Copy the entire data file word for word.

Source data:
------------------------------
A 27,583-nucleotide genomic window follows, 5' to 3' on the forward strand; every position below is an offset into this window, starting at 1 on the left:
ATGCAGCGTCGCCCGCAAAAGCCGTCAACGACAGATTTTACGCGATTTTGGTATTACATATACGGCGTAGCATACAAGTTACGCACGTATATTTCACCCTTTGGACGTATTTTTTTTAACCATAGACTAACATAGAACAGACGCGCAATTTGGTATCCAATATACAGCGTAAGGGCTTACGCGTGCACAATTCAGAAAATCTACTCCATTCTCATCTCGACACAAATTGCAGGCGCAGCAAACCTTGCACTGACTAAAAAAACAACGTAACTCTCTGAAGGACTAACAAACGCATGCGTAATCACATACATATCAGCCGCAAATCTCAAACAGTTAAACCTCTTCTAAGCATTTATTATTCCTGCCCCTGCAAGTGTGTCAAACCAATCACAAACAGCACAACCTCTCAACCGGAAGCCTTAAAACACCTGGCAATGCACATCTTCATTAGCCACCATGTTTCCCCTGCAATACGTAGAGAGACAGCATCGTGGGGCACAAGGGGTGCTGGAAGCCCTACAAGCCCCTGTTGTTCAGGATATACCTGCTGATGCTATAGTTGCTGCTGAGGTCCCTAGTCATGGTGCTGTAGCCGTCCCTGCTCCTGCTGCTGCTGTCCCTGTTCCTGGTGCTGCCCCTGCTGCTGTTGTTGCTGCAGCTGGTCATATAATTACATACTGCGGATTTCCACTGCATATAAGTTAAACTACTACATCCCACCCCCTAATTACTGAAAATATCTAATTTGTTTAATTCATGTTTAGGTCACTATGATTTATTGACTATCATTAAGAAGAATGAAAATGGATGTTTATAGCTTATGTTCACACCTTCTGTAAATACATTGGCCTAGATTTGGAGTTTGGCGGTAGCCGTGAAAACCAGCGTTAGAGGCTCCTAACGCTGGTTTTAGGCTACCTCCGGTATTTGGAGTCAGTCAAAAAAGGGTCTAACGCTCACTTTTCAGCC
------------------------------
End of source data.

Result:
A 27,583-nucleotide genomic window follows, 5' to 3' on the forward strand; every position below is an offset into this window, starting at 1 on the left:
ATGCAGCGTCGCCCGCAAAAGCCGTCAACGACAGATTTTACGCGATTTTGGTATTACATATACGGCGTAGCATACAAGTTACGCACGTATATTTCACCCTTTGGACGTATTTTTTTTAACCATAGACTAACATAGAACAGACGCGCAATTTGGTATCCAATATACAGCGTAAGGGCTTACGCGTGCACAATTCAGAAAATCTACTCCATTCTCATCTCGACACAAATTGCAGGCGCAGCAAACCTTGCACTGACTAAAAAAACAACGTAACTCTCTGAAGGACTAACAAACGCATGCGTAATCACATACATATCAGCCGCAAATCTCAAACAGTTAAACCTCTTCTAAGCATTTATTATTCCTGCCCCTGCAAGTGTGTCAAACCAATCACAAACAGCACAACCTCTCAACCGGAAGCCTTAAAACACCTGGCAATGCACATCTTCATTAGCCACCATGTTTCCCCTGCAATACGTAGAGAGACAGCATCGTGGGGCACAAGGGGTGCTGGAAGCCCTACAAGCCCCTGTTGTTCAGGATATACCTGCTGATGCTATAGTTGCTGCTGAGGTCCCTAGTCATGGTGCTGTAGCCGTCCCTGCTCCTGCTGCTGCTGTCCCTGTTCCTGGTGCTGCCCCTGCTGCTGTTGTTGCTGCAGCTGGTCATATAATTACATACTGCGGATTTCCACTGCATATAAGTTAAACTACTACATCCCACCCCCTAATTACTGAAAATATCTAATTTGTTTAATTCATGTTTAGGTCACTATGATTTATTGACTATCATTAAGAAGAATGAAAATGGATGTTTATAGCTTATGTTCACACCTTCTGTAAATACATTGGCCTAGATTTGGAGTTTGGCGGTAGCCGTGAAAACCAGCGTTAGAGGCTCCTAACGCTGGTTTTAGGCTACCTCCGGTATTTGGAGTCAGTCAAAAAAGGGTCTAACGCTCACTTTTCAGCC